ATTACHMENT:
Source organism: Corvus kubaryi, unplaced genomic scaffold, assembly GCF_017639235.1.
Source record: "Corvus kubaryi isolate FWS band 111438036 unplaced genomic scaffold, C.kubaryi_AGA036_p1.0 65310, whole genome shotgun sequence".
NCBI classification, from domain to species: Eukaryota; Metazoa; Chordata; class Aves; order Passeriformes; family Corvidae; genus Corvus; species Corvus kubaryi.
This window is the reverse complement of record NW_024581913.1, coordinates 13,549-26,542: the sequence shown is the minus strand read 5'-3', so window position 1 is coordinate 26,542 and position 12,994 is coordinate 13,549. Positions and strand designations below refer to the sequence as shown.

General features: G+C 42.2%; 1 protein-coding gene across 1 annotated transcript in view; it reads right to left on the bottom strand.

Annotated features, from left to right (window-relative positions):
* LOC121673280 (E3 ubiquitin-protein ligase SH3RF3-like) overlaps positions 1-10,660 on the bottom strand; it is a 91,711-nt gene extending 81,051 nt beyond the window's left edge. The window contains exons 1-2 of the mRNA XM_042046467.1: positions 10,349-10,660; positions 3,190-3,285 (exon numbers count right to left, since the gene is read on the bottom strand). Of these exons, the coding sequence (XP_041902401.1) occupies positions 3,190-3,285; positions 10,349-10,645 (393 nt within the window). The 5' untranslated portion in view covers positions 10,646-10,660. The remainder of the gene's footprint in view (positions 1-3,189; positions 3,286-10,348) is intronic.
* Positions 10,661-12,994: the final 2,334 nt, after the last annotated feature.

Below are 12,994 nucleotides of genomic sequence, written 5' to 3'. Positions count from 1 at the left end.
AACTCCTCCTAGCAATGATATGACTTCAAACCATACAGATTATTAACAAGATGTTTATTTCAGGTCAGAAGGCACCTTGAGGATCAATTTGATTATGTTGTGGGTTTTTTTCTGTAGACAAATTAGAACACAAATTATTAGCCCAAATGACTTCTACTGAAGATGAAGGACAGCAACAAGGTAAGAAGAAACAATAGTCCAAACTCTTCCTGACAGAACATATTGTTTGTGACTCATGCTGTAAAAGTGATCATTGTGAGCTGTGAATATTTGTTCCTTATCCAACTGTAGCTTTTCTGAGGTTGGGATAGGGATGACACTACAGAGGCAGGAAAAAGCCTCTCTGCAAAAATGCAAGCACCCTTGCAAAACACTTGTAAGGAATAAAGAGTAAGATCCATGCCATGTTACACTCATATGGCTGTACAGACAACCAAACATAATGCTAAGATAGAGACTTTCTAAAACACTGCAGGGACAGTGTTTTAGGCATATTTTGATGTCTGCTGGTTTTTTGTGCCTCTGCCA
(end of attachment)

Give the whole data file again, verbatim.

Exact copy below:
Source organism: Corvus kubaryi, unplaced genomic scaffold, assembly GCF_017639235.1.
Source record: "Corvus kubaryi isolate FWS band 111438036 unplaced genomic scaffold, C.kubaryi_AGA036_p1.0 65310, whole genome shotgun sequence".
NCBI classification, from domain to species: Eukaryota; Metazoa; Chordata; class Aves; order Passeriformes; family Corvidae; genus Corvus; species Corvus kubaryi.
This window is the reverse complement of record NW_024581913.1, coordinates 13,549-26,542: the sequence shown is the minus strand read 5'-3', so window position 1 is coordinate 26,542 and position 12,994 is coordinate 13,549. Positions and strand designations below refer to the sequence as shown.

General features: G+C 42.2%; 1 protein-coding gene across 1 annotated transcript in view; it reads right to left on the bottom strand.

Annotated features, from left to right (window-relative positions):
* LOC121673280 (E3 ubiquitin-protein ligase SH3RF3-like) overlaps positions 1-10,660 on the bottom strand; it is a 91,711-nt gene extending 81,051 nt beyond the window's left edge. The window contains exons 1-2 of the mRNA XM_042046467.1: positions 10,349-10,660; positions 3,190-3,285 (exon numbers count right to left, since the gene is read on the bottom strand). Of these exons, the coding sequence (XP_041902401.1) occupies positions 3,190-3,285; positions 10,349-10,645 (393 nt within the window). The 5' untranslated portion in view covers positions 10,646-10,660. The remainder of the gene's footprint in view (positions 1-3,189; positions 3,286-10,348) is intronic.
* Positions 10,661-12,994: the final 2,334 nt, after the last annotated feature.

Below are 12,994 nucleotides of genomic sequence, written 5' to 3'. Positions count from 1 at the left end.
AACTCCTCCTAGCAATGATATGACTTCAAACCATACAGATTATTAACAAGATGTTTATTTCAGGTCAGAAGGCACCTTGAGGATCAATTTGATTATGTTGTGGGTTTTTTTCTGTAGACAAATTAGAACACAAATTATTAGCCCAAATGACTTCTACTGAAGATGAAGGACAGCAACAAGGTAAGAAGAAACAATAGTCCAAACTCTTCCTGACAGAACATATTGTTTGTGACTCATGCTGTAAAAGTGATCATTGTGAGCTGTGAATATTTGTTCCTTATCCAACTGTAGCTTTTCTGAGGTTGGGATAGGGATGACACTACAGAGGCAGGAAAAAGCCTCTCTGCAAAAATGCAAGCACCCTTGCAAAACACTTGTAAGGAATAAAGAGTAAGATCCATGCCATGTTACACTCATATGGCTGTACAGACAACCAAACATAATGCTAAGATAGAGACTTTCTAAAACACTGCAGGGACAGTGTTTTAGGCATATTTTGATGTCTGCTGGTTTTTTGTGCCTCTGCCA